Investigating biases in the perception of human behaviour using immersive virtual reality

Lead Research Organisation: University of Hull
Department Name: Psychology


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Description Objective 1: Does visual adaptation bias our judgment of actions and human behaviour in 'real life' situations? We compared visual adaptation to naturalistically presented 3D action scenes viewed within an immersive virtual reality environment against action adaptation measured using conventional small screen presentations. We found that perception of peoples's actions, and inferences we make about their internal mental states, are biased strongly by action adaptation when viewing naturalistic scenes as for 2D. Perception and interpretation of the behaviour of individuals is dependent, not only on what the individual is doing, but also on the adaptive effect that other individuals within the social environment have on our action coding mechanisms (Keefe et al. 2016). We have made freely available a database of 2783 2D and 3D action videos generated during the period of this project (Keefe et al. 2014).
Objective 2: How long and how strong is the effect of adaptation on action and social perception? We found that both action recognition, and our ability to derive someone's expectation of their environment from their behaviour, are already biased by exposure to just one action, builds up rapidly over time and lasts for over 10s (Keefe et al. 2016). Biases in the perception of emotional body language builds up fast with action exposure, does not transfer from one action to another, and decays at a speed dependent upon the identity of the actors. Identity independent emotional action adaptation decays over 10s, identity dependent emotional action adaptation, however, appears much longer lasting and did not decay over any of the periods we tested (Wincenciak et al. 2016).
Objective 3: Does visual adaptation bias judgments of the internal belief states of other individuals? Visual adaptation biases our judgments of both other peoples' expectations of their physical environment and judgments of other peoples' internal emotional states. These effects are mediated via visual adaptation to the kinematics of the actions being executed rather than adaptation of higher-order cognitive mechanisms. See also above points.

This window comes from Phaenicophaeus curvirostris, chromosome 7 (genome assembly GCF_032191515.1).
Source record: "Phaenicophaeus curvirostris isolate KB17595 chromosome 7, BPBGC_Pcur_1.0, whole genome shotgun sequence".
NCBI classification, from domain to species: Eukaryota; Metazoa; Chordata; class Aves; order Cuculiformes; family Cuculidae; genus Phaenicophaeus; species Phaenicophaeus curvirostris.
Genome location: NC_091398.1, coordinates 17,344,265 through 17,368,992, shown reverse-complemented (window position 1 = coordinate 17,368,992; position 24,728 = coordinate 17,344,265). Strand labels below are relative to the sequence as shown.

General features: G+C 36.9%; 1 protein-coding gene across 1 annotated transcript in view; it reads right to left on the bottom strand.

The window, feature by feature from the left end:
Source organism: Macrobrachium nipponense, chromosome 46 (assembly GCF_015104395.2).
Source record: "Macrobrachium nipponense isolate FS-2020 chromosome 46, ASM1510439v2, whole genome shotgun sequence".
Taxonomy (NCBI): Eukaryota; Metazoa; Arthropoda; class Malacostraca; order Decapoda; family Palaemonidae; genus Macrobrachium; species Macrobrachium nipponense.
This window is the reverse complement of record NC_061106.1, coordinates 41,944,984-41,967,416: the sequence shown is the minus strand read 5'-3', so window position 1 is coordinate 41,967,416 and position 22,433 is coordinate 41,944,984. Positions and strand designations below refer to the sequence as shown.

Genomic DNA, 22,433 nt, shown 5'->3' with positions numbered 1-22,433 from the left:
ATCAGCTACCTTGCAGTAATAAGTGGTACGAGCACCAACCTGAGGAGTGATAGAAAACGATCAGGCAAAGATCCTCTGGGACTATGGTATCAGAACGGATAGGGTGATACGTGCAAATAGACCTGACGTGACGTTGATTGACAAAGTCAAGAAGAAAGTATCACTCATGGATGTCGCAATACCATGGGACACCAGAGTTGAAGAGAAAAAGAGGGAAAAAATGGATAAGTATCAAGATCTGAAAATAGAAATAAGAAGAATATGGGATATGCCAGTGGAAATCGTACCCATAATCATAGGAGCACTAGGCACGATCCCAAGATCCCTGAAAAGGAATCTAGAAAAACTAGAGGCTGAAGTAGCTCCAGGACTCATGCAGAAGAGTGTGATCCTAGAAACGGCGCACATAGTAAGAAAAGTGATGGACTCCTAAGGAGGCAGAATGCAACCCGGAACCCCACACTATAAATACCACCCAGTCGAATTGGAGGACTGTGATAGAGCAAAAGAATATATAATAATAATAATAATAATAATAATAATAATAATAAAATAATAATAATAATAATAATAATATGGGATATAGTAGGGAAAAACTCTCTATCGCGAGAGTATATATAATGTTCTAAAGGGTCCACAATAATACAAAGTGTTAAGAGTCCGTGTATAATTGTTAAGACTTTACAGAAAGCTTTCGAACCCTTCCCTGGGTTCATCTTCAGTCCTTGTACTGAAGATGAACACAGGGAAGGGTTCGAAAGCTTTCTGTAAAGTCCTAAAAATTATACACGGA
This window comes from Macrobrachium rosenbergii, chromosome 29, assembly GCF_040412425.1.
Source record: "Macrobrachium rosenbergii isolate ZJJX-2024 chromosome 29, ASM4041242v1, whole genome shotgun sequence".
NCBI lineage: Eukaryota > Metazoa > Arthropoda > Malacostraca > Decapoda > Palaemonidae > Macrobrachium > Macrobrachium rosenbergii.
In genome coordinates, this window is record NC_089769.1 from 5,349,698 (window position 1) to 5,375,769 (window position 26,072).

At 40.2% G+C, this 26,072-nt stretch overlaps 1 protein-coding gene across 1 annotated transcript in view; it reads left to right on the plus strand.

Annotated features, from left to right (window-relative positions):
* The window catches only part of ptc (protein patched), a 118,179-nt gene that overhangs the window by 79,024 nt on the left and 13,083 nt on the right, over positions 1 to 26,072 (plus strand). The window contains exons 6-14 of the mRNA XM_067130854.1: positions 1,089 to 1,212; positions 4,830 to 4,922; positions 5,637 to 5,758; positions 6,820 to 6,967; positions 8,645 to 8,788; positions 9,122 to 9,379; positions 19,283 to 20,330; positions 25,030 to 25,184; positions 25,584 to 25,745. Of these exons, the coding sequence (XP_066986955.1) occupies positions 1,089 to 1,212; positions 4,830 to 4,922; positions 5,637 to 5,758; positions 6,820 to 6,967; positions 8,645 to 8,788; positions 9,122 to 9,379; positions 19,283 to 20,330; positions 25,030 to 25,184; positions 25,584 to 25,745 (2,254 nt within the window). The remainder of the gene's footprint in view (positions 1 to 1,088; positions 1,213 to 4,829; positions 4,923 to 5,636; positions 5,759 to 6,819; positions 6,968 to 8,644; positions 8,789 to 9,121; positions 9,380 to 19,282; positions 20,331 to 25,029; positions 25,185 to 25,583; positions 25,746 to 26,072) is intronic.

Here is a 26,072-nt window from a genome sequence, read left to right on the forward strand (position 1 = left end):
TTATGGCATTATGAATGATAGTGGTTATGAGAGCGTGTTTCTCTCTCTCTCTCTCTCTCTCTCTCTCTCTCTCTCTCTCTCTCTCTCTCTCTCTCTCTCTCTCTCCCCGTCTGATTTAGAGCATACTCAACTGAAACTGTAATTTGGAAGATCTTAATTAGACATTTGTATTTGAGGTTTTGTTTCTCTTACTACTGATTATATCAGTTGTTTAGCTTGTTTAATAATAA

Objective 4: Does visual adaptation bias our judgment of the trustworthiness of individuals? Visual adaptation of facial trustworthiness has 2 effects. Adaptation biases perception of facial trustworthiness so that faces look less like the adaptor in female observers only (Wincenciak et al. 2013). However, in both female and male observers, adaptation improves discrimination of facial trustworthiness around the adaptor (Keefe et al. 2013).
Objective 5: Does the perception of trustworthiness rely on mechanisms that are sensitive or insensitive to body parts? We examined how perception of emotion (a proxy for trustworthiness; Oosterhof & Todorov, 2008) was reliant on mechanisms sensitive to body parts as pilot testing indicated perception of trustworthiness from actions showed a complex interaction with action type and dynamics. Both emotion and gender relies on body-part dependent coding mechanisms (Reading et al. in prep).
Objective 6: Does visual adaptation bias judgments of human behaviour in security professionals? Two month duration initial Police training has little influence on judgments. Long term experience can improve perception of certain behaviours. Short term adaptation improves discrimination of human emotional behaviour (Barraclough et al. in prep).
Exploitation Route This project was to investigate biases in the performance of action perception mechanisms resulting from visual adaptation. This was principally an academic goal and therefore the majority of exploitation is via academic routes. Our aim is to publish the primary research in high impact international peer reviewed journals and publicize our research at national and international conferences. We have published 6 primary research articles to date and a further 2 are planned. We have delayed publication and are combining multiple studies within single papers to ensure the highest overall academic impact. The research from this project has been presented at conferences to date many times, including national (Experimental Psychology Society, Applied Vision Association) and international (Vision Sciences Society, European Society for Cognitive Psychology, European Conference on Visual Perception) events. We will continue to publicize research from this grant when published at further conferences, and via press releases and interaction with national and international media as appropriate.
Throughout the duration of the project we have liased every 6 months with Humberside Police (and recently South Yorkshire Police) to ensure that their expertise can guide the research, and to disseminate research findings to help improve Police recruit training and inform Policing practices.
We have made freely available an online database of 2783 2D and 3D action videos that can be used by others (Keefe et al. 2014). This has attracted considerable interest and we hope it will provide a lasting legacy for the project, and be useful for others interested in studying perception of human action and human behaviour.
Sectors Security and Diplomacy,Other

Description Guided police training; improved Reckitt Benckiser product development and marketing
Sector Chemicals,Security and Diplomacy
Impact Types Policy & public services